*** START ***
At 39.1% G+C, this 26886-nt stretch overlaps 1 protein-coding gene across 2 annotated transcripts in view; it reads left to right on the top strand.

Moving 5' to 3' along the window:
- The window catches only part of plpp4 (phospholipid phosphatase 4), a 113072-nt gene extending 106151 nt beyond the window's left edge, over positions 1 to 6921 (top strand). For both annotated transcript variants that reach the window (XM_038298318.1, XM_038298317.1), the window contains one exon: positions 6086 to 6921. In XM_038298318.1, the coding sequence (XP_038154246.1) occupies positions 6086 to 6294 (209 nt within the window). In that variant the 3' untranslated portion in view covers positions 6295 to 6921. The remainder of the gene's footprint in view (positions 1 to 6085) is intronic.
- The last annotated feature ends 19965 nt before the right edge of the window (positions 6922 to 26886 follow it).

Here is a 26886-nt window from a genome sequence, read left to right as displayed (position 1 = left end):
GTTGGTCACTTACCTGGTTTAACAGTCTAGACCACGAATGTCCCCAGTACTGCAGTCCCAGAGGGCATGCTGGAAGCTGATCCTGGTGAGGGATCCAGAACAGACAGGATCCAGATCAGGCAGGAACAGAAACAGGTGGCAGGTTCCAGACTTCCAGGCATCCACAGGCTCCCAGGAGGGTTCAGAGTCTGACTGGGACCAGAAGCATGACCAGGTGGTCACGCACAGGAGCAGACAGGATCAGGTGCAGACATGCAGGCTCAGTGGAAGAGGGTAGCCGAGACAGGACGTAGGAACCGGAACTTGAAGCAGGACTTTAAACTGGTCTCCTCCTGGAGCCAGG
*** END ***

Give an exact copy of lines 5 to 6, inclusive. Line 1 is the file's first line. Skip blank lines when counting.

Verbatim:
Here is a 26886-nt window from a genome sequence, read left to right as displayed (position 1 = left end):
GTTGGTCACTTACCTGGTTTAACAGTCTAGACCACGAATGTCCCCAGTACTGCAGTCCCAGAGGGCATGCTGGAAGCTGATCCTGGTGAGGGATCCAGAACAGACAGGATCCAGATCAGGCAGGAACAGAAACAGGTGGCAGGTTCCAGACTTCCAGGCATCCACAGGCTCCCAGGAGGGTTCAGAGTCTGACTGGGACCAGAAGCATGACCAGGTGGTCACGCACAGGAGCAGACAGGATCAGGTGCAGACATGCAGGCTCAGTGGAAGAGGGTAGCCGAGACAGGACGTAGGAACCGGAACTTGAAGCAGGACTTTAAACTGGTCTCCTCCTGGAGCCAGG